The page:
If your supervisor attempts to suppress your claim or tries to talk you out of reporting an injury appropriately, call the local. Then, call WCB Compliance Services. They can be reached at 204.888.8081 or 1.844.888.8081 or firstname.lastname@example.org. Bookmark that information here: https://www.wcb.mb.ca/contact-wcb.
Our contracts will be on the bargaining table at the end of the year. The employer will have its demands, and we have to have ours if we want to make any improvements to our working conditions going forward. To get those demands, we first need to write resolutions, basically, present good ideas about what we want to see happen.
If you’ve never written a contract demand resolution before or if you have ideas and you don’t know exactly how to get them down on paper, consider attending a resolution writing workshop on March 1st at 7:00 p.m. or on March 11th at 10:00 a.m.
At those workshops, I’ll provide some (hopefully) helpful tips and tricks to make resolution writing a little easier and less intimidating. There is a PowerPoint presentation involved and the whole thing takes about an hour depending on the number of questions people have.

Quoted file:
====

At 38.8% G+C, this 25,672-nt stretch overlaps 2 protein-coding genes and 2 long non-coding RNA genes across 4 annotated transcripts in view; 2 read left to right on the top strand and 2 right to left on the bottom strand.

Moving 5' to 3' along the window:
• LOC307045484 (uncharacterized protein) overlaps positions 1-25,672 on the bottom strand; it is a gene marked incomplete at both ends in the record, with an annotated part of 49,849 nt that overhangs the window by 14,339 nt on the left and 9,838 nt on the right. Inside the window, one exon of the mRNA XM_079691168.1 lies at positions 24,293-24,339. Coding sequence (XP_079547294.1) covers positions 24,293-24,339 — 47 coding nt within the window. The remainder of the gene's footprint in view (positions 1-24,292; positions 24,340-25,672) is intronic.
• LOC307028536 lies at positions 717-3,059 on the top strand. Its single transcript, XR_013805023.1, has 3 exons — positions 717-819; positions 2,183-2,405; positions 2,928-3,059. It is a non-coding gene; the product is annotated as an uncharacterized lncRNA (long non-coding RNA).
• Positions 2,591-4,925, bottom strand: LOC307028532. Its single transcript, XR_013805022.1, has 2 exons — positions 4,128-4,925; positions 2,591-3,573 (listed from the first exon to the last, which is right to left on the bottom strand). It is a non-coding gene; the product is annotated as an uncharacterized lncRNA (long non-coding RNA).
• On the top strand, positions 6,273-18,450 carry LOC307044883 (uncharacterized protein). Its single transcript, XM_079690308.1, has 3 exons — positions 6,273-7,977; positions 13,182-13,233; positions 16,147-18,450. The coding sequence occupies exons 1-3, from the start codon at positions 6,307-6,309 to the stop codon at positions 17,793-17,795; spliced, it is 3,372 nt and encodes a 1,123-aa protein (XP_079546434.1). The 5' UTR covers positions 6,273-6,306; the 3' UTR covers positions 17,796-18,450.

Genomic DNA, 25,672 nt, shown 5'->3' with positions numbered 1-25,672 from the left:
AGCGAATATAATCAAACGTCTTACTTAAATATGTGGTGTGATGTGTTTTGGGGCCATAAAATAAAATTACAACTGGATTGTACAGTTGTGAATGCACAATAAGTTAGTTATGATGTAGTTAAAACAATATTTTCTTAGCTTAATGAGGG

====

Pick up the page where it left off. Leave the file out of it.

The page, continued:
There is no need to register, no need to sign up, no nothin’. Just click the link at the right time if you’re so inclined.
March 1st: https://tinyurl.com/mryu4re8
March 11th: https://tinyurl.com/ycn3e73w
The next general membership meeting will be on March 15th at 7:00 p.m. If you have contract demand resolutions ready for that meeting, come on down to the Viscount Gort and present them to your brothers, sisters, and comrades to see if they like those ideas, too.
It’s your contract. Get involved. Influence it.